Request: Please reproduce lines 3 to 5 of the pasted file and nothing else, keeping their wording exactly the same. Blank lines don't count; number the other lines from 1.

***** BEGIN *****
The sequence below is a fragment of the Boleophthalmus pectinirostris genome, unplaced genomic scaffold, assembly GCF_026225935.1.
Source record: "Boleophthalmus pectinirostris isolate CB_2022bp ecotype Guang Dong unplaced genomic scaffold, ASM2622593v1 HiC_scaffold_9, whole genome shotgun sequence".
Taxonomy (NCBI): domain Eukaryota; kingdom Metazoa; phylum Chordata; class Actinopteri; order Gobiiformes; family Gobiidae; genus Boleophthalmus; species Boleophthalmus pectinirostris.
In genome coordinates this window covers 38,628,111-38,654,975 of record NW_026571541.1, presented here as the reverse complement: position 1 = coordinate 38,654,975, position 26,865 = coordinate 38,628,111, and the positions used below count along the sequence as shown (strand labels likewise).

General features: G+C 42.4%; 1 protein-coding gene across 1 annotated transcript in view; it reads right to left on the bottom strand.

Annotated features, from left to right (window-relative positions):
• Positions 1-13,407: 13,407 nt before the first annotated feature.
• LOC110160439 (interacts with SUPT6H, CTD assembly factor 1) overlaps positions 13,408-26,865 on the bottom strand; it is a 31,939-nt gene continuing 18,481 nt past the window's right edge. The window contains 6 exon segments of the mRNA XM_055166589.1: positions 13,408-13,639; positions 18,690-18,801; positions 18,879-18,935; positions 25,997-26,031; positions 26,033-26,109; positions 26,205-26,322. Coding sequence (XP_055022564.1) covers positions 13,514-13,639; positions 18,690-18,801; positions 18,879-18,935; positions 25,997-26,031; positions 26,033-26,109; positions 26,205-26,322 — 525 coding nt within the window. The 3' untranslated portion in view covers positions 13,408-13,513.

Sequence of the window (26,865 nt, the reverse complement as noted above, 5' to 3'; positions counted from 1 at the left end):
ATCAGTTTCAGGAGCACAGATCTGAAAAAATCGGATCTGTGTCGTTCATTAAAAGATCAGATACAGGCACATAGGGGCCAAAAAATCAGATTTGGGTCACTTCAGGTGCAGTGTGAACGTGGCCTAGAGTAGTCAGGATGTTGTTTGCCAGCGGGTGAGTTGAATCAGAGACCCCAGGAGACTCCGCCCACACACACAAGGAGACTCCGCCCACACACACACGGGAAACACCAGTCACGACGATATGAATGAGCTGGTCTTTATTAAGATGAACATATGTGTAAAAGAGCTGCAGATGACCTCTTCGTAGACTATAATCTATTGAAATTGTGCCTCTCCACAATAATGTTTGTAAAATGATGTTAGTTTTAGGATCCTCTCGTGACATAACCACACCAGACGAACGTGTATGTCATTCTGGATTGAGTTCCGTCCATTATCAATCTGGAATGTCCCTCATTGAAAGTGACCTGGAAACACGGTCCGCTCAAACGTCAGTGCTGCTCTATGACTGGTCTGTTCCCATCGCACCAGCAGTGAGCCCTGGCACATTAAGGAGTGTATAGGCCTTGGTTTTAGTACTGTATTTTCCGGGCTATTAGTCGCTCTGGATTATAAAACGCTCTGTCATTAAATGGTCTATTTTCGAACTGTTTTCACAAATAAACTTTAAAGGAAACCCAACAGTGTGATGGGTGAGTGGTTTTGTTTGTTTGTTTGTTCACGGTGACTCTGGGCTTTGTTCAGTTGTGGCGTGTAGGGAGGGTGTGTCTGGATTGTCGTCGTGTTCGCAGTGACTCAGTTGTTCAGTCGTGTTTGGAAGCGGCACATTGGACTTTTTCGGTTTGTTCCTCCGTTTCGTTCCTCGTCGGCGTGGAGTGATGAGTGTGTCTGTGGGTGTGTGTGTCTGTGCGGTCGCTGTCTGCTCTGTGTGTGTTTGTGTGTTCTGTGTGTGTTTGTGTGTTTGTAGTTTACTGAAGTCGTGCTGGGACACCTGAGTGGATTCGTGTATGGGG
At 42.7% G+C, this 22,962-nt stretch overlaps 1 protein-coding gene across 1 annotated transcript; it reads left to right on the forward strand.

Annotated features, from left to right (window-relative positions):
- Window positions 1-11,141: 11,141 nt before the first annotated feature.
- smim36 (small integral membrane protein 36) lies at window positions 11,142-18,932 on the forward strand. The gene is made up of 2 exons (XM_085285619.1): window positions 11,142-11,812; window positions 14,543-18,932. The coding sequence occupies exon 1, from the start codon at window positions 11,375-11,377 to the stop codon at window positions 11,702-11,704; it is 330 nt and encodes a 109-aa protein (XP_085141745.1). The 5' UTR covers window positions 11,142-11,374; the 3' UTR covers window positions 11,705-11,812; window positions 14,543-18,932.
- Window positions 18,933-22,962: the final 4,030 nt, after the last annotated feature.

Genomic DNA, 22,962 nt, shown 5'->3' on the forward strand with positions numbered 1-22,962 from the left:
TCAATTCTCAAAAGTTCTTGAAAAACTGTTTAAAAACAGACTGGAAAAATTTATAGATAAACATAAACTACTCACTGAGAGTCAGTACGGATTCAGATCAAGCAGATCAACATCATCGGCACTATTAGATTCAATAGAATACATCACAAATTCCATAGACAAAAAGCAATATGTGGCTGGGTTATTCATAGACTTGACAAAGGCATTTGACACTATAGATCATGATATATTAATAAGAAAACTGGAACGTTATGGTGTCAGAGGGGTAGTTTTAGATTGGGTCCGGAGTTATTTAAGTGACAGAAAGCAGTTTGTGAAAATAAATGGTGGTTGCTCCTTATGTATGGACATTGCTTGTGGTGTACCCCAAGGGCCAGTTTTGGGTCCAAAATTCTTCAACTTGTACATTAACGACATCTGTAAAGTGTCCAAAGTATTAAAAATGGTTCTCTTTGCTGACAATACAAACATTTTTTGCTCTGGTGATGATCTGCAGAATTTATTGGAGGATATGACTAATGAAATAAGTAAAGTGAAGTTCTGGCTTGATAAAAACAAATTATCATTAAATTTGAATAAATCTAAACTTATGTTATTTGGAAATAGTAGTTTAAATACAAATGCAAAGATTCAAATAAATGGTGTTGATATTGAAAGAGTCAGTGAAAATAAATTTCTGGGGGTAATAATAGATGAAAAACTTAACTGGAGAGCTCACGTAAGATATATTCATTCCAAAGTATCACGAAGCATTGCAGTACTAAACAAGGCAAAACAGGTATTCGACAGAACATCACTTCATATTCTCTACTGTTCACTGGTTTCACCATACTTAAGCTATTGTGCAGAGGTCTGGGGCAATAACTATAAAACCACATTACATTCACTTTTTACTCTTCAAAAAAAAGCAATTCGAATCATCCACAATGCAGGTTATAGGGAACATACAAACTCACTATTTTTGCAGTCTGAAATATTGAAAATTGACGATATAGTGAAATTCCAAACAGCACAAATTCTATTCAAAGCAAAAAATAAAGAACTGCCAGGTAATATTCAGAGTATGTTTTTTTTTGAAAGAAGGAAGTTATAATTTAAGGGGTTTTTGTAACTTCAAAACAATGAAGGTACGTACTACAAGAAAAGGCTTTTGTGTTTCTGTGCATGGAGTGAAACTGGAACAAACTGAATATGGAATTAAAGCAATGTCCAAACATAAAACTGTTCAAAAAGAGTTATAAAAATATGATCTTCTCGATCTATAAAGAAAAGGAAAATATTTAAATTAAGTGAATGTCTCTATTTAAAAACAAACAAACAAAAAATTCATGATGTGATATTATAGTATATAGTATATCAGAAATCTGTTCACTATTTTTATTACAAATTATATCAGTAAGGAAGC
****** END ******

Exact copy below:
Taxonomy (NCBI): domain Eukaryota; kingdom Metazoa; phylum Chordata; class Actinopteri; order Gobiiformes; family Gobiidae; genus Boleophthalmus; species Boleophthalmus pectinirostris.
In genome coordinates this window covers 38,628,111-38,654,975 of record NW_026571541.1, presented here as the reverse complement: position 1 = coordinate 38,654,975, position 26,865 = coordinate 38,628,111, and the positions used below count along the sequence as shown (strand labels likewise).

General features: G+C 42.4%; 1 protein-coding gene across 1 annotated transcript in view; it reads right to left on the bottom strand.